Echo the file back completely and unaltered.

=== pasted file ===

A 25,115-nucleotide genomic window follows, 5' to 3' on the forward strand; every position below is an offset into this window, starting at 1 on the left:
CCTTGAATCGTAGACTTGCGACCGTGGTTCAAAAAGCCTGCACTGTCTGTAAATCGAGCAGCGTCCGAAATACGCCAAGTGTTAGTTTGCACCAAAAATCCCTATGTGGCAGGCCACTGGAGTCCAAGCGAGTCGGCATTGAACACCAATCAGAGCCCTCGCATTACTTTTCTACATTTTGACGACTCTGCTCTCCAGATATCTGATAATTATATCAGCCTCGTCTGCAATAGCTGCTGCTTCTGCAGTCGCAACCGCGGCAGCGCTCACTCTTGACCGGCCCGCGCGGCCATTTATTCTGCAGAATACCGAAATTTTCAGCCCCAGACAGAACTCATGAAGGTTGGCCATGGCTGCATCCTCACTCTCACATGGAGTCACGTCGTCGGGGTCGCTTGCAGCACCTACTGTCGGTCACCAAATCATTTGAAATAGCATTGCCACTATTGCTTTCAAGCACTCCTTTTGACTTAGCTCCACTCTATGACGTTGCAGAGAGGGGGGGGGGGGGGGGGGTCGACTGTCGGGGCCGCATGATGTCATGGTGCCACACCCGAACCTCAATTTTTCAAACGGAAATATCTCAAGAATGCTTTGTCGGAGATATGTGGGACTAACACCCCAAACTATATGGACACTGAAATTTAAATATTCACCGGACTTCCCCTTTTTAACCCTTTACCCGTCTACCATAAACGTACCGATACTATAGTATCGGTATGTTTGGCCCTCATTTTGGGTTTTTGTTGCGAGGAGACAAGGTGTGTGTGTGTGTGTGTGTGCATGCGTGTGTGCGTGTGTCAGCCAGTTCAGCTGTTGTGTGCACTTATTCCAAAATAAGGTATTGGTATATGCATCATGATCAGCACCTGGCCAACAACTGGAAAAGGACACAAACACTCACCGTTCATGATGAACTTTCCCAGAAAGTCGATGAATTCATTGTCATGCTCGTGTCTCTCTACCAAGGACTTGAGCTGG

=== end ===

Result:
A 25,115-nucleotide genomic window follows, 5' to 3' on the forward strand; every position below is an offset into this window, starting at 1 on the left:
CCTTGAATCGTAGACTTGCGACCGTGGTTCAAAAAGCCTGCACTGTCTGTAAATCGAGCAGCGTCCGAAATACGCCAAGTGTTAGTTTGCACCAAAAATCCCTATGTGGCAGGCCACTGGAGTCCAAGCGAGTCGGCATTGAACACCAATCAGAGCCCTCGCATTACTTTTCTACATTTTGACGACTCTGCTCTCCAGATATCTGATAATTATATCAGCCTCGTCTGCAATAGCTGCTGCTTCTGCAGTCGCAACCGCGGCAGCGCTCACTCTTGACCGGCCCGCGCGGCCATTTATTCTGCAGAATACCGAAATTTTCAGCCCCAGACAGAACTCATGAAGGTTGGCCATGGCTGCATCCTCACTCTCACATGGAGTCACGTCGTCGGGGTCGCTTGCAGCACCTACTGTCGGTCACCAAATCATTTGAAATAGCATTGCCACTATTGCTTTCAAGCACTCCTTTTGACTTAGCTCCACTCTATGACGTTGCAGAGAGGGGGGGGGGGGGGGGGGTCGACTGTCGGGGCCGCATGATGTCATGGTGCCACACCCGAACCTCAATTTTTCAAACGGAAATATCTCAAGAATGCTTTGTCGGAGATATGTGGGACTAACACCCCAAACTATATGGACACTGAAATTTAAATATTCACCGGACTTCCCCTTTTTAACCCTTTACCCGTCTACCATAAACGTACCGATACTATAGTATCGGTATGTTTGGCCCTCATTTTGGGTTTTTGTTGCGAGGAGACAAGGTGTGTGTGTGTGTGTGTGTGCATGCGTGTGTGCGTGTGTCAGCCAGTTCAGCTGTTGTGTGCACTTATTCCAAAATAAGGTATTGGTATATGCATCATGATCAGCACCTGGCCAACAACTGGAAAAGGACACAAACACTCACCGTTCATGATGAACTTTCCCAGAAAGTCGATGAATTCATTGTCATGCTCGTGTCTCTCTACCAAGGACTTGAGCTGG